Catchment and ecosystem resilience
Taking a catchment-based approach to understanding the resilience of ecosystems and ecosystem services.
Professor Isabelle Durance
Professor and Director of the Water Research Institute
- +44 (0)7800 774491 / +44 (0)29 2087 4484
Professor Max Munday
Director of Welsh Economy Research Unit
- +44 (0)29 2087 5089
Professor Steve Ormerod
- +44 (0)29 2087 5871
There are real challenges in managing water resources for different uses of ecosystems, known as ecosystem services. These services include clean water for human uses, sustainable fisheries and natural flood management. Current evidence shows that current rates of exploitation are degrading freshwater ecosystems faster than any other ecosystem types
One contested issue is at what geographical level decisions on our water resources are most effectively made. National and devolved governments in the UK have increasingly taken the view that more locally focussed decision making, responsibility and strategic action at the level of discrete water catchments needs to be in place to ensure improvement in our water environment. This is a move to a catchment-based approach.
While management and coordinated action at the catchment scale brings advantages, there are significant challenges in terms of how best to develop coordinated responses and inclusive actions by stakeholders who both use and benefit from the scare water resources, and regulatory institutions charged with balancing pressures on the resource.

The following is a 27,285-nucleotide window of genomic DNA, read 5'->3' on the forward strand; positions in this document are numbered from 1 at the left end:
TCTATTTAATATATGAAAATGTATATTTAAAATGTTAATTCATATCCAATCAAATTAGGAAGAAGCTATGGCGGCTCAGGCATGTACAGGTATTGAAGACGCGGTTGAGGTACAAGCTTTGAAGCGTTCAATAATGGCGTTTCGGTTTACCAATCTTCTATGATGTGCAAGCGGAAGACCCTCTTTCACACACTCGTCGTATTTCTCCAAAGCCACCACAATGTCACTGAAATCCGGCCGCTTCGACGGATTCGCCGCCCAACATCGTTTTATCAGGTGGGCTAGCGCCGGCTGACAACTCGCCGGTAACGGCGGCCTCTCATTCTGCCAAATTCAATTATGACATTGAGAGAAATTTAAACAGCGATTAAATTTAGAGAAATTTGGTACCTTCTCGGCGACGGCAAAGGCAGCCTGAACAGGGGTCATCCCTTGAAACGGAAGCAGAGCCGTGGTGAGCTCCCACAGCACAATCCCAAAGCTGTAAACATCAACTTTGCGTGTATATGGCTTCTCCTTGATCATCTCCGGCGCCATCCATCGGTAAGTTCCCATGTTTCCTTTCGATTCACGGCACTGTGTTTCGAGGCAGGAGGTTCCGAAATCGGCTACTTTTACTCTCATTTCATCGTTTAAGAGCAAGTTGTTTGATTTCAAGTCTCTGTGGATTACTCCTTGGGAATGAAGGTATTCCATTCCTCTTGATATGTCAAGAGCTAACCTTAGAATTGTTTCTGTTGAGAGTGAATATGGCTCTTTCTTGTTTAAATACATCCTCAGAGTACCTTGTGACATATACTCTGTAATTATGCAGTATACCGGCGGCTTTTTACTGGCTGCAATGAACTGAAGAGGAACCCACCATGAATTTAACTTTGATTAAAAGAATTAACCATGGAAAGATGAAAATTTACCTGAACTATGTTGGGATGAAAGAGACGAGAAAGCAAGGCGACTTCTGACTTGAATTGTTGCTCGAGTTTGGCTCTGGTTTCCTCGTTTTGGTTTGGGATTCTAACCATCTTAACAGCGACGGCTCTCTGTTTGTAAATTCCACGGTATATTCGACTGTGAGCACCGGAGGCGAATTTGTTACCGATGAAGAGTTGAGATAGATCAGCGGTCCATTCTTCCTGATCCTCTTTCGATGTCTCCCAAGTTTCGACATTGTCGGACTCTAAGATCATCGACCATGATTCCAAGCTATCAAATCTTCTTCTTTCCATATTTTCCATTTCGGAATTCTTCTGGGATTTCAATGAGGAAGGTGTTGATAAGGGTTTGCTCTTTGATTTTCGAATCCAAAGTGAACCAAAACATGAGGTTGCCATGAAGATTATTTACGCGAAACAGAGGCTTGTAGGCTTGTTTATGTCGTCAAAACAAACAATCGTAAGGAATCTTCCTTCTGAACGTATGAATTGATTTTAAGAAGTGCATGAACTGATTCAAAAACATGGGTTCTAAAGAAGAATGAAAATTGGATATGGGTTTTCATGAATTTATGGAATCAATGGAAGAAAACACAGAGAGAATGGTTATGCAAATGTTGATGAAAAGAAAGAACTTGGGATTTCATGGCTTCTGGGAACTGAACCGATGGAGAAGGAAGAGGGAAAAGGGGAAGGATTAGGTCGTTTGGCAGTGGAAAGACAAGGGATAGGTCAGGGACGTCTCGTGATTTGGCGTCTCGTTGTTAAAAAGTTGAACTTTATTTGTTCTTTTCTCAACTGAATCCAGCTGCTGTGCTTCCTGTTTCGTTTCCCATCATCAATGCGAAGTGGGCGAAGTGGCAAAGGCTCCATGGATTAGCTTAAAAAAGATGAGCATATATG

In this theme, our researchers work across a range of scales and test catchments to create the evidence base needed for decision making.
Find out more about some of the catchments our researchers are working on in Wales, the UK and beyond:
- Llyn Brianne Observatory
- South Wales Valleys: Wye, Usk and Taf rivers
- River Severn
- San Pedro River, USA
- Large database cross-catchment studies in the UK and globally
Environmental triggers for Geosmin production in freshwater ecosystems
- Student: Annalise Hooper
- Lead supervisor: Rupert Perkins
- Partner: Dŵr Cymru Welsh Water
Diagnosing the reasons for biodiversity decline in rural rivers
- Student: Emma Pharaoh
- Lead supervisor: Ian Vaughan
- Partners: Environment Agency, Natural Resources Wales
Long-term environmental influences on the ecology and conservation of river birds
- Student: Rachel Shepherd
- Lead supervisor: Steve Ormerod
- Partner: River Wye Preservation Trust
Fish swimming dynamics and behaviour in the vicinity of a fish exclusion screen
- Student: Guglielmo Sonnino-Sorisio
- Lead supervisor: Catherine Wilson
- Partner: Environmental Agency
Developing novel mathematical models to better understand the spread of Gyrodactylus infection dynamics across three different population of fish and three different parasite strains
- Student: Clement Twumasi
- Lead supervisors: Owen Jones, Jo Cable
UKRI NERC-funded Centre for Doctoral Training in Freshwater Biosciences and Sustainability.